Galcanezumab in Chronic Migraine

Migraine is one of the most common neurological conditions, and chronic migraine is a condition that, while less common than episodic migraine, is nevertheless a major cause of loss of quality of life in otherwise well individuals.

Once analgesia headache has been effectively treated, and tension type headache excluded, chronic migraine is treated with migraine preventative medications, often very effectively. However there are a proportion of patients who remain resistant to single or combination preventative treatments.

A novel target for migraine treatment is the calcitonin gene related peptide CGRP receptor on the smooth muscle of blood vessels in the head. CGRP is released from trigeminal ganglion efferents to the blood vessels to cause potent vasodilation as part of the trigeminovascular response (analogous to the “triple response” of pain, redness and swelling of skin inflammation). Blocking this may therefore block this response. Monoclonal antibodies raised against the receptor, or against CGRP itself, have been explored as migraine treatments.

This study describes a double blind trial on galcanesumab, one such monoclonal antibody targeting CGRP. The paper does not discuss the relative hypothetical or actual benefits versus other monoclonal Ab migraine therapies already marketed or in development.

Study Design

Around 270 patients were given each of two doses of galcanezumab by monthly subcutaneous injection, and 560 were given normal saline placebo. To be enrolled on the study, patients had to have 15+ headache days per month, at least 8 of which had to be migraine days. They needed at least 1 headache free day per month. If a patient failed >3 other preventatives, they were excluded. Before the study, patients had to stop all their existing migraine preventatives except propranolol or topiramate at least 30 days before study start.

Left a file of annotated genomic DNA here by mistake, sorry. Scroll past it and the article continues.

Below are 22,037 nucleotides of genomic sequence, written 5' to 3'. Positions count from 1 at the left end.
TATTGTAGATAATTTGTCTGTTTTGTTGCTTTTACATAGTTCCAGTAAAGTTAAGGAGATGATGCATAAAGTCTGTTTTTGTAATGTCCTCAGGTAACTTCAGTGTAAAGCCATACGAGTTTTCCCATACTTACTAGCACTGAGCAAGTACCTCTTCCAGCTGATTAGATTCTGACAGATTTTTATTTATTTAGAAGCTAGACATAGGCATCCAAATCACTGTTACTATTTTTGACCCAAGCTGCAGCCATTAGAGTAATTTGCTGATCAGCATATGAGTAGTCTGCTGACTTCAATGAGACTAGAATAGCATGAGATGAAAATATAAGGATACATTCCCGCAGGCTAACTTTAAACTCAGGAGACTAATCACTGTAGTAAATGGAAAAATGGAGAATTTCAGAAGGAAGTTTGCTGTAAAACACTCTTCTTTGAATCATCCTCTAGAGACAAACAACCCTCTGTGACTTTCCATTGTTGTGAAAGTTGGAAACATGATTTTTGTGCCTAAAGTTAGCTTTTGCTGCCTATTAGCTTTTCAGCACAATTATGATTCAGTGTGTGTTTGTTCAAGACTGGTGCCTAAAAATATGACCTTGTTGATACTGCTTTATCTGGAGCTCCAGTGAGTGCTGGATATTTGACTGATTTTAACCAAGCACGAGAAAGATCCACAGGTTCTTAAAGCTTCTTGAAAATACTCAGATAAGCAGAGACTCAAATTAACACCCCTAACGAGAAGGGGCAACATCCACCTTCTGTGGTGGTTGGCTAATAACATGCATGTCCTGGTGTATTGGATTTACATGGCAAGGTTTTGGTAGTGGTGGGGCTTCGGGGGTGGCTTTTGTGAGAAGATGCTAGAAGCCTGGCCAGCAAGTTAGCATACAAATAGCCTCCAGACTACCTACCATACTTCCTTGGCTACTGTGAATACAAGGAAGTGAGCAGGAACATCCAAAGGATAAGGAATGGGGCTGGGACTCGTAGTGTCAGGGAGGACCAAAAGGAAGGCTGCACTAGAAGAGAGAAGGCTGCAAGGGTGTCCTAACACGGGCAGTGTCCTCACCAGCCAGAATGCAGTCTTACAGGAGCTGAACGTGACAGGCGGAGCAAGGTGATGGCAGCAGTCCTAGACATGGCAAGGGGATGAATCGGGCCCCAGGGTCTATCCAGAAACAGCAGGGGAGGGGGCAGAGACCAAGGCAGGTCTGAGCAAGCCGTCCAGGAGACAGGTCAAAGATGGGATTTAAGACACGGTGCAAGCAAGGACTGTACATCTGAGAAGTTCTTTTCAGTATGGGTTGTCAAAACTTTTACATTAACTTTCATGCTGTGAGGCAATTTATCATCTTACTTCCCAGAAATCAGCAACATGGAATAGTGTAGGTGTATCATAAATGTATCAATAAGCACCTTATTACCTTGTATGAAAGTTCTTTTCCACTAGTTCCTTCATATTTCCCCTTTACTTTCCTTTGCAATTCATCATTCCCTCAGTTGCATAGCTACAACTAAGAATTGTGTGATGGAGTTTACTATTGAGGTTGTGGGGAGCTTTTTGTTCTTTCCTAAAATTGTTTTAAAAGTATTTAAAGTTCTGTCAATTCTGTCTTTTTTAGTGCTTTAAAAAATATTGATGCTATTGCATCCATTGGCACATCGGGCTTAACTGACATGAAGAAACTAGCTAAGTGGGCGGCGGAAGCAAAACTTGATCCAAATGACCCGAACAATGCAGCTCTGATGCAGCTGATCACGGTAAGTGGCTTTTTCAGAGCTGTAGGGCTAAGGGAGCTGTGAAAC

Migraine days were defined as >30 minutes of migraine or probable migraine according to ICHD-3 beta criteria (even though the duration criterion of the latter is 4+ hours). If a patient thought it was a migraine and it did not satisfy the criteria but responded to a triptan, that also counted as a migraine day.

Over 90% of patients completed the study. Only 15% of patients were on topiramate or propranolol (not specified if this was the same proportion in the three treatment groups).

The primary outcome measure was migraine days per month. At the start of treatment, this was around 19 days. Placebo reduced this by 2.7 days per month, low dose galcanezumab by 4.8 days and high dose by 4.6 days. Therefore, compared to placebo, the drug on average reduced migraine by 2 days per month. There were only about 2 extra non migraine headache days per month on average.

There were many secondary measures. Of note, 4.5% of placebo patients had a 75% reduction in migraine days, and 7% of low dose and 8.8% of high dose patients, while 0.5% of placebo patients had a 100% response, and 0.7% of low dose and 1.3 % of high dose patients (not significantly different).

There was no overall quality of life measure, but there was a migraine related quality of life measure that showed significantly more improvement, about 25% more improvement than placebo. There was a patient global disease severity 7 point scale, where there was a 0.6 point improvement from placebo, and 0.8 for low dose and 0.9 for high dose, only the latter reaching significance.

The side effect profiles were similar between placebo and drug, notably common in both groups! However, there were no concerning side effects, nor indeed any characteristic enough to tend to unblind the patients or investigators.


The Journal Club thought it was strange that the study would exclude the very patients in whom the drug would mainly be used, namely those who had failed >3 conventional treatments. The focus was clearly on maximising benefit as measured by the study. By the same token, patients had to stop any preventatives before the study, even if they were partially beneficial, apart from topiramate and propranolol.